Logan plugged in for better digital connectivity

An image of City of Logan Deputy Mayor Jon Raven accessing the internet with Marsden State School students Marie Ash, of Waterford West, and Jess Obersteller, of South Maclean, who both have laptops.
City of Logan Deputy Mayor Jon Raven accesses the internet with Marsden State School students Marie Ash, of Waterford West, and Jess Obersteller, of South Maclean.

Logan City Council has taken the first step towards reviewing the city’s digital network and identifying what is needed to deliver better connectivity for residents and business.

Existing digital infrastructure will be reviewed and assessed and feedback will be sought on connectivity issues that may be impacting everyday life, working from home and doing business.

Council today supported the building of a business case to fully understand the challenges being faced across the city and what digital infrastructure is needed to support speedy connectivity and strong economic growth.

The review will examine existing networks along with new technologies and services that could be embraced.

The business case will assess not only internet, Wi-Fi and mobile phone networks but will also look at potential benefits from increased fibre-optic cabling, satellite technology and even data centres based in Logan.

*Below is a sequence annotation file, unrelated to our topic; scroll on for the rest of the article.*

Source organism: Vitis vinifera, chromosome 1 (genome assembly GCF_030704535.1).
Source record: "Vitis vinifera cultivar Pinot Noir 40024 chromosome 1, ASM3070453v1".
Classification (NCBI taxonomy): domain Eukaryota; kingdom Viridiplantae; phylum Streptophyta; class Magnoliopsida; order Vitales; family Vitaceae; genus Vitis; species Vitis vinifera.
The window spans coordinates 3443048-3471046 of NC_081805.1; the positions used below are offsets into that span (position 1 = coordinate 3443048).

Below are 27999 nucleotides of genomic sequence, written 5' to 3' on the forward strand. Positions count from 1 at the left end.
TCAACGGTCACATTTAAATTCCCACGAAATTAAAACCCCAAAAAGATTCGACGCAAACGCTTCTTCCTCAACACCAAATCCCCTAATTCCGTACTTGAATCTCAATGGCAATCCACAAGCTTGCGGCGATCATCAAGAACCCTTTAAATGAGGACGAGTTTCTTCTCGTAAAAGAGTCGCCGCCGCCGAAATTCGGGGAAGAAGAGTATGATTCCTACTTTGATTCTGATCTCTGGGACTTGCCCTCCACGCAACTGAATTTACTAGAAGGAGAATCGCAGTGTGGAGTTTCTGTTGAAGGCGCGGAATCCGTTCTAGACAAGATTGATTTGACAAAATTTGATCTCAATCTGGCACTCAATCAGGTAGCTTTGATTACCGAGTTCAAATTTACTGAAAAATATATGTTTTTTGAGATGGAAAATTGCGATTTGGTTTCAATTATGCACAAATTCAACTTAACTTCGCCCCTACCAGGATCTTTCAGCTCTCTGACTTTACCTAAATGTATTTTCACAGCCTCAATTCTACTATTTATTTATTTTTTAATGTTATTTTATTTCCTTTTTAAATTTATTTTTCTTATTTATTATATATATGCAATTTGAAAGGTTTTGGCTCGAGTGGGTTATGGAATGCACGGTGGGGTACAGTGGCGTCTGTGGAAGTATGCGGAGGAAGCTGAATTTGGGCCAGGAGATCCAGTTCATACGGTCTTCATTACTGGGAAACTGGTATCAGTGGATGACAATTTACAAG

City Planning, Economic Development and Environment Chair, Councillor Jon Raven said it was important that research was done as soon as possible to understand community needs.

“We won’t be a modern city unless we have a modern digital network,” Cr Raven said.

“Logan is already recognised as the logistics hub of South-East Queensland. To become a Health and Advanced Manufacturing powerhouse, we need next-generation digital infrastructure.

“Our city is one of the fastest growing regions in Australia. People want to live here and businesses want to base their operations close to our young population.

“To keep that growth going, we have to ensure ultra-fast and reliable connectivity to internet and communications networks.”

Cr Raven said the business case would provide Council with a powerful platform from which to seek Federal and State Government support for investment in new and improved digital infrastructure in the City of Logan.

“Every resident in Logan deserves the opportunity to access affordable world-class internet and our businesses need access to high-capacity cost-effective networks that allow them to compete globally.

“But we don’t know what we don’t know. This business case will identify what is needed suburb-by-suburb to achieve those goals.

“We will then have the knowledge to fully understand what gaps exist in our digital network and where investment is required.”

Expressions of interest will be sought shortly seeking a consultant to steer the business case, which is expected to take up to four months.

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